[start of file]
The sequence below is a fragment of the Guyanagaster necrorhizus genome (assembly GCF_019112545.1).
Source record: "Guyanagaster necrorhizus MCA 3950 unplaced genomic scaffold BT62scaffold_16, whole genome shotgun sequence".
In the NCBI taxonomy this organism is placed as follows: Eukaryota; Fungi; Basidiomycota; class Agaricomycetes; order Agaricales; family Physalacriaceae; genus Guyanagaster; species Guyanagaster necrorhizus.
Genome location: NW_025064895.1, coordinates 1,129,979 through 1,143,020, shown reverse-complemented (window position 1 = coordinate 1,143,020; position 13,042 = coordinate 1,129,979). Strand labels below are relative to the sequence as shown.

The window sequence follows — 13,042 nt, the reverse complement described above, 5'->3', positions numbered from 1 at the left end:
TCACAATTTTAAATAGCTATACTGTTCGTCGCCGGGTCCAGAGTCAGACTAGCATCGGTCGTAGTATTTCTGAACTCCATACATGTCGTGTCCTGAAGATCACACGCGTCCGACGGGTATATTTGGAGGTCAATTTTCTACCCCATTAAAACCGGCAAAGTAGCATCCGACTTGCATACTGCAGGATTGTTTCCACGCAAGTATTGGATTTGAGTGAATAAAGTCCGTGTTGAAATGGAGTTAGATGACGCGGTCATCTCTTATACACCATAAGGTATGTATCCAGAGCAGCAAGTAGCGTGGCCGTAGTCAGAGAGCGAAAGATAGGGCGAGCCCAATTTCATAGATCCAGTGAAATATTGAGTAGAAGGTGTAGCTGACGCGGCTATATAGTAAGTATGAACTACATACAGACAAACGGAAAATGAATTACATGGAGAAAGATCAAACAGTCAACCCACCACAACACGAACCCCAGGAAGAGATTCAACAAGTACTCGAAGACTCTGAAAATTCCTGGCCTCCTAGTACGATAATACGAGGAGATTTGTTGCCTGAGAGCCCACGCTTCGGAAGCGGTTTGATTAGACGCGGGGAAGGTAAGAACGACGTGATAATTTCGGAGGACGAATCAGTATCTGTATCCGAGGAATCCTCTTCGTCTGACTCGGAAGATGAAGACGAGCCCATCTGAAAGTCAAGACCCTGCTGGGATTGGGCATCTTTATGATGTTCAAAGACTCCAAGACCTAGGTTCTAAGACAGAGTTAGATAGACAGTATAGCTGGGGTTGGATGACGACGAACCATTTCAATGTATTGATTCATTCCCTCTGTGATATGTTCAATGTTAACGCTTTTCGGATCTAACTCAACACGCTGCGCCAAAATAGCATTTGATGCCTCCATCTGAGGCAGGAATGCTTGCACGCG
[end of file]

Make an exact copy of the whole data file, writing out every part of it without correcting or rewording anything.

The sequence below is a fragment of the Guyanagaster necrorhizus genome (assembly GCF_019112545.1).
Source record: "Guyanagaster necrorhizus MCA 3950 unplaced genomic scaffold BT62scaffold_16, whole genome shotgun sequence".
In the NCBI taxonomy this organism is placed as follows: Eukaryota; Fungi; Basidiomycota; class Agaricomycetes; order Agaricales; family Physalacriaceae; genus Guyanagaster; species Guyanagaster necrorhizus.
Genome location: NW_025064895.1, coordinates 1,129,979 through 1,143,020, shown reverse-complemented (window position 1 = coordinate 1,143,020; position 13,042 = coordinate 1,129,979). Strand labels below are relative to the sequence as shown.

The window sequence follows — 13,042 nt, the reverse complement described above, 5'->3', positions numbered from 1 at the left end:
TCACAATTTTAAATAGCTATACTGTTCGTCGCCGGGTCCAGAGTCAGACTAGCATCGGTCGTAGTATTTCTGAACTCCATACATGTCGTGTCCTGAAGATCACACGCGTCCGACGGGTATATTTGGAGGTCAATTTTCTACCCCATTAAAACCGGCAAAGTAGCATCCGACTTGCATACTGCAGGATTGTTTCCACGCAAGTATTGGATTTGAGTGAATAAAGTCCGTGTTGAAATGGAGTTAGATGACGCGGTCATCTCTTATACACCATAAGGTATGTATCCAGAGCAGCAAGTAGCGTGGCCGTAGTCAGAGAGCGAAAGATAGGGCGAGCCCAATTTCATAGATCCAGTGAAATATTGAGTAGAAGGTGTAGCTGACGCGGCTATATAGTAAGTATGAACTACATACAGACAAACGGAAAATGAATTACATGGAGAAAGATCAAACAGTCAACCCACCACAACACGAACCCCAGGAAGAGATTCAACAAGTACTCGAAGACTCTGAAAATTCCTGGCCTCCTAGTACGATAATACGAGGAGATTTGTTGCCTGAGAGCCCACGCTTCGGAAGCGGTTTGATTAGACGCGGGGAAGGTAAGAACGACGTGATAATTTCGGAGGACGAATCAGTATCTGTATCCGAGGAATCCTCTTCGTCTGACTCGGAAGATGAAGACGAGCCCATCTGAAAGTCAAGACCCTGCTGGGATTGGGCATCTTTATGATGTTCAAAGACTCCAAGACCTAGGTTCTAAGACAGAGTTAGATAGACAGTATAGCTGGGGTTGGATGACGACGAACCATTTCAATGTATTGATTCATTCCCTCTGTGATATGTTCAATGTTAACGCTTTTCGGATCTAACTCAACACGCTGCGCCAAAATAGCATTTGATGCCTCCATCTGAGGCAGGAATGCTTGCACGCG